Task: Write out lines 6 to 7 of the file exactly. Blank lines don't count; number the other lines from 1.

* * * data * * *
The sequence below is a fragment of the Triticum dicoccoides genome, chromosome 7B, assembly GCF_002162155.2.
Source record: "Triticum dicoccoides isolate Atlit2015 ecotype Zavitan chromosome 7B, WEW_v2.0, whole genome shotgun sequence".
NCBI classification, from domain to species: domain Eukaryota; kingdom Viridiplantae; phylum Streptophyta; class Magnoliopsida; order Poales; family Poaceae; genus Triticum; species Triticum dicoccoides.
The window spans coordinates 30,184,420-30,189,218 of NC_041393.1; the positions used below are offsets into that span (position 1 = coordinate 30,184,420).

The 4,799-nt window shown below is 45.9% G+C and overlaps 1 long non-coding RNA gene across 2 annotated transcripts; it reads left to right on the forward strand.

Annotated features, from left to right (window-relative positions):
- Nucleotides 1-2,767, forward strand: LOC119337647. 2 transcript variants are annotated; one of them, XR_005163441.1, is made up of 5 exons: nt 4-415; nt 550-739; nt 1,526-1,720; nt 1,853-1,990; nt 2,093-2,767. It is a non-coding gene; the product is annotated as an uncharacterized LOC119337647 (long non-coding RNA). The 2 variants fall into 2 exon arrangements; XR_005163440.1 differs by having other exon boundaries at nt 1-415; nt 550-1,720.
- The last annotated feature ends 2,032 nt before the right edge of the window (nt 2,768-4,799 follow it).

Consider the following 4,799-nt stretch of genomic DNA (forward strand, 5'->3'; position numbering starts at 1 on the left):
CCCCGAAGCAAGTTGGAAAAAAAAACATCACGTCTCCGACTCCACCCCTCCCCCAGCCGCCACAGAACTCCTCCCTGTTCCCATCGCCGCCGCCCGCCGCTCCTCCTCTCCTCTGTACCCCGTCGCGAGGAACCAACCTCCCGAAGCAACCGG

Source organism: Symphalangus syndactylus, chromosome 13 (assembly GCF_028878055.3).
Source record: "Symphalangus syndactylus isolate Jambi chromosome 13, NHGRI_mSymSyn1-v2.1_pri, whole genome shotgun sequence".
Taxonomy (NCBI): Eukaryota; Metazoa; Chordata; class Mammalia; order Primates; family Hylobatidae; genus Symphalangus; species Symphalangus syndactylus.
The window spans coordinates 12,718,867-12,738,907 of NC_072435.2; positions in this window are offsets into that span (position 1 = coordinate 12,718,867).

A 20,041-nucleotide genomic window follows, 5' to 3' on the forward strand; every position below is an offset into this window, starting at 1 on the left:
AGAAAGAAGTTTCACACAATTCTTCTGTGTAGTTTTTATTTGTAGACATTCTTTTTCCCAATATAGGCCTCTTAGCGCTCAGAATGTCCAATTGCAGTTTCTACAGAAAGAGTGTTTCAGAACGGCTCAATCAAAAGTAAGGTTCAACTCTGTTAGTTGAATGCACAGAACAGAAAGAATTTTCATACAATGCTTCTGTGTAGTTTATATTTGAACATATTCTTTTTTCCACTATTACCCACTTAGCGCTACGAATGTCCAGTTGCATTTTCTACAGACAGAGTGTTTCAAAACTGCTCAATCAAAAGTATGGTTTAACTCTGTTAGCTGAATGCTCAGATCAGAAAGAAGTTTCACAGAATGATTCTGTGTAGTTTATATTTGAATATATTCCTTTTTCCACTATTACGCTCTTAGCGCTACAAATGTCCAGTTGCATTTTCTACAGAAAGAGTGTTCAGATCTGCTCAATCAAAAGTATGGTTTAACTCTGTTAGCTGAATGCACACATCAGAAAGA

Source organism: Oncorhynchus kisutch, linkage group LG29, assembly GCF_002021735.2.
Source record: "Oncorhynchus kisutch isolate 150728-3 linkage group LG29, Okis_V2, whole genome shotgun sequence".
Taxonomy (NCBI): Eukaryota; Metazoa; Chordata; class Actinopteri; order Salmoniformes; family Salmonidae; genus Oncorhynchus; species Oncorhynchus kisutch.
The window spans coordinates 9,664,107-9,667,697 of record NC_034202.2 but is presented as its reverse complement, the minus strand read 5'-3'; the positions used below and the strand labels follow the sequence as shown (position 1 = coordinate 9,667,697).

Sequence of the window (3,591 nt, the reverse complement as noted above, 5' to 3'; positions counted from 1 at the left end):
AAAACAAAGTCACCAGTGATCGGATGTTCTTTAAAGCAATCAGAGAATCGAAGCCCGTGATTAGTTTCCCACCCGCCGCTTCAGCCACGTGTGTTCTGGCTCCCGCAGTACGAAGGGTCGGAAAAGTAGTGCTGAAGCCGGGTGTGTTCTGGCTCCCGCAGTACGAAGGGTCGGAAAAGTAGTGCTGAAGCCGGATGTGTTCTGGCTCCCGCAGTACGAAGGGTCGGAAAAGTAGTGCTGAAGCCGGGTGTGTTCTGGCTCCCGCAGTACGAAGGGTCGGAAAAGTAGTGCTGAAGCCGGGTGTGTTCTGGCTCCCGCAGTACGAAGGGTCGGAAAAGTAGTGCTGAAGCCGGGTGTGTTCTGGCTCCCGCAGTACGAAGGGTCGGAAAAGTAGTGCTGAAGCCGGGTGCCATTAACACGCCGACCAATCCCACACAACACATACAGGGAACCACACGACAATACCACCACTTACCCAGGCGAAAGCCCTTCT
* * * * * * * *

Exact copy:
Annotated features, from left to right (window-relative positions):
- Nucleotides 1-2,767, forward strand: LOC119337647. 2 transcript variants are annotated; one of them, XR_005163441.1, is made up of 5 exons: nt 4-415; nt 550-739; nt 1,526-1,720; nt 1,853-1,990; nt 2,093-2,767. It is a non-coding gene; the product is annotated as an uncharacterized LOC119337647 (long non-coding RNA). The 2 variants fall into 2 exon arrangements; XR_005163440.1 differs by having other exon boundaries at nt 1-415; nt 550-1,720.